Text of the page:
The idea of memory is an interesting one. Memory in this case is that which we find has value in our lives and that which we wish to pass on and share with others. In Canada, the memory that we provide students is mostly that of Europe’s past. This is quite interesting. Canada has been independent from Europe effectively since ratifying the British North America Act in 1867. But a long memory of Canada’s European origins continued to permeate Canadian consciousness for a century after the Constitution Act, 1867. It was because of our kindred past to England that Canada sent troops to fight in both World Wars. However, the Canada of today is much changed. While the Canada of the past was made up of individuals of European decent, today’s Canada is comprised of peoples from around the globe. It is often said that Canada is a diverse country but the extent of that diversity is often lost on most. Toronto, Canada’s largest metropolitan city, will have a population where one out of every two individuals will be members of the visible minority population within the next 3 years.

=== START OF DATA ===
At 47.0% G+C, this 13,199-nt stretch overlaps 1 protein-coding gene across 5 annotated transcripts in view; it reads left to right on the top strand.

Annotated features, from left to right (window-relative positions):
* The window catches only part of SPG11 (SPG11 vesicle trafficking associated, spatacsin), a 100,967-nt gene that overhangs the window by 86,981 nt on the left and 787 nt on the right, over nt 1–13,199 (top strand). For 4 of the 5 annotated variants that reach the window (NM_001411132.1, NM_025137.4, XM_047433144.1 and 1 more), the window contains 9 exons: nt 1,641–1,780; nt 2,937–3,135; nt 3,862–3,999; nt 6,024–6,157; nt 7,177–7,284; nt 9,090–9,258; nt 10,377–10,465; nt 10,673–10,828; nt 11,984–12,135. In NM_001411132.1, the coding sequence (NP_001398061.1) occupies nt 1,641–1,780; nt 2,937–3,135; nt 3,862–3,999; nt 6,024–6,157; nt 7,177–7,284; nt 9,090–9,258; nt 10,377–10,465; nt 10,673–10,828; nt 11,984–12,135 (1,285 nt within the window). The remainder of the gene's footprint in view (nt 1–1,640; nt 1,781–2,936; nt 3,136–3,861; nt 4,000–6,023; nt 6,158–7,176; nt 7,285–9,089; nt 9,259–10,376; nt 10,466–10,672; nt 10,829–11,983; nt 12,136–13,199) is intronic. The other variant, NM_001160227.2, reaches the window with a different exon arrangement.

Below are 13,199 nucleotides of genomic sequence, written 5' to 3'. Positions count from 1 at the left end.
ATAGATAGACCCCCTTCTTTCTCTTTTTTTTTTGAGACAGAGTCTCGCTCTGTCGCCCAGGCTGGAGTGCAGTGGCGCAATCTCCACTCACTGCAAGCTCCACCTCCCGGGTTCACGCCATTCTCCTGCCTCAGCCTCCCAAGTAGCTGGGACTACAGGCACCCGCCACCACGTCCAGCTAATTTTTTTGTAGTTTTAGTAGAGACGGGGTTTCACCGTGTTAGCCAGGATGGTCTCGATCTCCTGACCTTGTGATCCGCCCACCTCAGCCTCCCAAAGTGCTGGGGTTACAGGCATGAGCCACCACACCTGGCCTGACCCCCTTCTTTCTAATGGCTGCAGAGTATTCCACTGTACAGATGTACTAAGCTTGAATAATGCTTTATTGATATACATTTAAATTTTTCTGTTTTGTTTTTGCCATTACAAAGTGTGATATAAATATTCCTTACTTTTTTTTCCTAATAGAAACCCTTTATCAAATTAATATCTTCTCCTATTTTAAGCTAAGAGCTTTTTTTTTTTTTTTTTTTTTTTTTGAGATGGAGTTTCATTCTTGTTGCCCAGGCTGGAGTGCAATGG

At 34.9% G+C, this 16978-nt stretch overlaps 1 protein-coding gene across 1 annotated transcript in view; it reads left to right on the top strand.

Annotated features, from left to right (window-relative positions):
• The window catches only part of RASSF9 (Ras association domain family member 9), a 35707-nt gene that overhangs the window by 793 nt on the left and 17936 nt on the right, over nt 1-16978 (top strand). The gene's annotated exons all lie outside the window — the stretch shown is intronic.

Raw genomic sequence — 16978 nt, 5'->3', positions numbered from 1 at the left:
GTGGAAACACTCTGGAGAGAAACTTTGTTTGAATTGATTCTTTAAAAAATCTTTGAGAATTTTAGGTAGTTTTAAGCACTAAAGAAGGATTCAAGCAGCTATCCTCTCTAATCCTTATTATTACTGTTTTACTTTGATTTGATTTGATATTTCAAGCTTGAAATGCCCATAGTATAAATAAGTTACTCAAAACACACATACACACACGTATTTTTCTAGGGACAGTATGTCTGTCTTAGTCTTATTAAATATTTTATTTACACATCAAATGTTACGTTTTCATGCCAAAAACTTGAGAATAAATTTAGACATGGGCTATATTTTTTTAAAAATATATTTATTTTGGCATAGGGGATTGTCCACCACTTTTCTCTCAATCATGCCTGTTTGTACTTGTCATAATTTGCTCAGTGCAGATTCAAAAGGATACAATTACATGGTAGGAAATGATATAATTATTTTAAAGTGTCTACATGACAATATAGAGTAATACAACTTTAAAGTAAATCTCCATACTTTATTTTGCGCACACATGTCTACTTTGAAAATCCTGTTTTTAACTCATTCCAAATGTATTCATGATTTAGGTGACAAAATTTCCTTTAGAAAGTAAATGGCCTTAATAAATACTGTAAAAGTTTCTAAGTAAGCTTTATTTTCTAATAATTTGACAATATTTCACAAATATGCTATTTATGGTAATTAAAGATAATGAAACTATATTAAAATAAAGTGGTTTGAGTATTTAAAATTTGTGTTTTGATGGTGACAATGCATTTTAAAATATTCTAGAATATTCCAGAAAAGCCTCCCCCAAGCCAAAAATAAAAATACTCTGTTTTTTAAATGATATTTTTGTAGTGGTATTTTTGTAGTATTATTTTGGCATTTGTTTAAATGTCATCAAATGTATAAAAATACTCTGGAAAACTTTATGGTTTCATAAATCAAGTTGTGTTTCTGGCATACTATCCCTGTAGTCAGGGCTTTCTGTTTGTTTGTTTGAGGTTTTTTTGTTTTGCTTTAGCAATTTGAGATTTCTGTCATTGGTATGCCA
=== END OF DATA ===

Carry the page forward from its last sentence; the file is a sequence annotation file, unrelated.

For me this raises some fundamental questions. Specifically, I’m curious as to why the history of these individuals is not part of a collectively shared memory. Coming back to myself, while I always found learning about European history interesting, there was something intrinsically foreign about the process of learning about this past that had very little to do with my own history (I also didn’t really know what “my” history truly was). Learning about the advancements of the Romans and the burgeoning of Enlightenment thinking was great, but this education excluded the histories of a great many other empires and civilizations. We constantly learn about Europe yet for some reason, the history of neighboring Arabia is completely removed form our curriculums as if the Arab world and Europe existed on two completely separate planets when in fact these two civilizations were in constant contact since the 7th C. We learn about Pythagoras, Galileo, Newton and many other great European thinkers but we never learn about Ibn Haytam, Ibn Rushd or Ibn Sina. Likewise, we learn about European history but we omit the history of Asia and the advances in agriculture, governance, and art that emerged from the Orient. We don’t teach our students the history of our numeral system and it’s roots in present day India. We don’t teach our youth the origins of Algebra in Arabia. We don’t teach our students about the paradigm shifting introduction of paper to Europe from China or the advances in medicine, astronomy, and education from Bagdad and Cairo. Very few students know the Muslim history of Spain or Italy and fewer know about the influence of Arabic in the English language.